In our quest to find the perfect temple to watch the sunrise, we stumbled upon Ta Wet Hpaya. Cruising around in the dark near Sulamani Pahto, we took a dirt track which lead us to this gorgeous temple. At first we weren’t sure that it was going to provide the backdrop we had in mind. To be honest, we didn’t know exactly what that back drop was! But as the sky was lighting up fast, we were out of time to find an alternative! And before we knew it, the sun was up and balloons filled the sky around us! We ended up really loving this temple and were glad we spend a sunrise here.
At 100m tall, this beautiful white pyramid-style pagoda is the tallest in Bagan. A series of stairs leads past five terraces to the cylindrical stupa at the top. Although access to the terraces have been closed, the temple itself is beautiful to observe at any time of day. As this is also a well know temple in Old Bagan, it can get overwhelmingly busy.
Tha Beik Hmauk Gu Hpaya
Tha Beik Hmauk Gu Hpaya is by no means one of the main temples in Bagan. But it caught our eye as we drove by, so we stopped to have a look. We were the only people in sight and the whole area had a sense of calm. Although it lacks the wow factor of some of the bigger temples, we loved its quietness and character.
We drove past Dhammayazika Pagoda on our first morning in Bagan, whilst searching for a smaller temple where we could watch the sunrise. It’s golden dome (although undergoing restorations) really stood out. It’s not not one of the main temples and being located closer to New Bagan, there were no bus loads of tourists here. We came across just a few locals, giving us the opportunity to explore this beautiful pagoda in relative peace!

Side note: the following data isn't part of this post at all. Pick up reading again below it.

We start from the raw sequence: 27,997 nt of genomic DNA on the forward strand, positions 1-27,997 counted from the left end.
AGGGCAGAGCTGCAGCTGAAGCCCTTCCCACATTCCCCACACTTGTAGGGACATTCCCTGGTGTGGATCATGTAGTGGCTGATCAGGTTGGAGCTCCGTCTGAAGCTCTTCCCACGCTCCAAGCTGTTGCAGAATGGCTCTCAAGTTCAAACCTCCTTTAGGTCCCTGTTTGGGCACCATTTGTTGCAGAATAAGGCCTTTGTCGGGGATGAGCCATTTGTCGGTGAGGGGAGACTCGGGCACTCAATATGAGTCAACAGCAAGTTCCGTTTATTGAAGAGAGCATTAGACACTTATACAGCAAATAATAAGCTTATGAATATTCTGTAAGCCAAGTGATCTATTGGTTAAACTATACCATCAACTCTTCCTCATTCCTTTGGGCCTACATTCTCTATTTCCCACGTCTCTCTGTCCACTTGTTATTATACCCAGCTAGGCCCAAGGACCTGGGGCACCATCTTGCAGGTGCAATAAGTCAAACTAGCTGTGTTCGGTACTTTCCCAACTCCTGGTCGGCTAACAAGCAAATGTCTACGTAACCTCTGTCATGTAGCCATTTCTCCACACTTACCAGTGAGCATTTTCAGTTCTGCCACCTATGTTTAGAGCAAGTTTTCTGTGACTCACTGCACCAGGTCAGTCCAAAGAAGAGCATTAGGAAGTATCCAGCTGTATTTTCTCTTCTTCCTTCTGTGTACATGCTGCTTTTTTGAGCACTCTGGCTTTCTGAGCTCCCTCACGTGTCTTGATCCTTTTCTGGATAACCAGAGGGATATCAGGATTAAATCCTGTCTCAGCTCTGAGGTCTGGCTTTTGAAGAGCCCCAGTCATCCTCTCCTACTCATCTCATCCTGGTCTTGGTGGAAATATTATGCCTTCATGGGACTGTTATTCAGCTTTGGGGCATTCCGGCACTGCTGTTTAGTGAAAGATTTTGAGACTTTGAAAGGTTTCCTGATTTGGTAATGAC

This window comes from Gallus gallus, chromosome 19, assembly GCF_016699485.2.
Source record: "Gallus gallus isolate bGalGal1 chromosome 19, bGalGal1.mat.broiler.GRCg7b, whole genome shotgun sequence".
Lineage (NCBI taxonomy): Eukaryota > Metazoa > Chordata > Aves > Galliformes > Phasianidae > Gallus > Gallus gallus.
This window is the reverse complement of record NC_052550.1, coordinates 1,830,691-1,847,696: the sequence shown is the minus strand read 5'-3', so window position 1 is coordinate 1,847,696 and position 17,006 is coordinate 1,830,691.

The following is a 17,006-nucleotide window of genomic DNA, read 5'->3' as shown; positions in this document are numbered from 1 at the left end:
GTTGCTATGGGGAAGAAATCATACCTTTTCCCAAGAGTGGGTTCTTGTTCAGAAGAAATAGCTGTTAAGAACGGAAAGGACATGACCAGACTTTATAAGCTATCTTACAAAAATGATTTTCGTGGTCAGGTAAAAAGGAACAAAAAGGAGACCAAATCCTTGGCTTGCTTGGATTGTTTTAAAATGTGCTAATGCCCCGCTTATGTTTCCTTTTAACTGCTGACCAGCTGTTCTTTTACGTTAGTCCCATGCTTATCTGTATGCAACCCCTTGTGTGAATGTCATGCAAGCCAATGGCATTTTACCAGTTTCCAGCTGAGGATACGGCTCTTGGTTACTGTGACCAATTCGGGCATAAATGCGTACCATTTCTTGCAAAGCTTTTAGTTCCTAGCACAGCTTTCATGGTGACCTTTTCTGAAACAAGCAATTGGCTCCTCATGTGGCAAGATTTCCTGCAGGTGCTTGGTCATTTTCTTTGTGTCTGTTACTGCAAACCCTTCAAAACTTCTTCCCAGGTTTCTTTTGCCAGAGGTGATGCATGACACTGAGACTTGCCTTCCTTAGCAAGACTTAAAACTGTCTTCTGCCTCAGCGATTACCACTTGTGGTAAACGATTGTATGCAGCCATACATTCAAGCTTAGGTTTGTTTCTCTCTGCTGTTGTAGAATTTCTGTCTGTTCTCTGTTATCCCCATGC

So we found this little temple whilst exploring the small tracks near Dhammayangyi Pahto. We don’t actually know its name, but really loved the aesthetic of it. There’s plenty of cool little temples dotted all over Bagan and in many cases, you will be the only people around to enjoy them! For us, these little unknown gems were some of the best temples to visit in Bagan.
Located on the banks of the Irrawaddy River stands an unusual looking pagoda. In Burmese, the word “bupaya” literally translates to ‘pumpkin pagoda’. And when you see the Bupaya Pagoda, its name makes sense! Sadly, the original was destroyed by the 1975 earthquake, which saw the ‘pumpkin’ break into pieces before crashing into the river. It was reconstructed between 1976-1978, replicating the original pagoda. Despite this, we think it is worthy of a visit due to its unique appearance which is completely different to any other pagoda or temple in Bagan!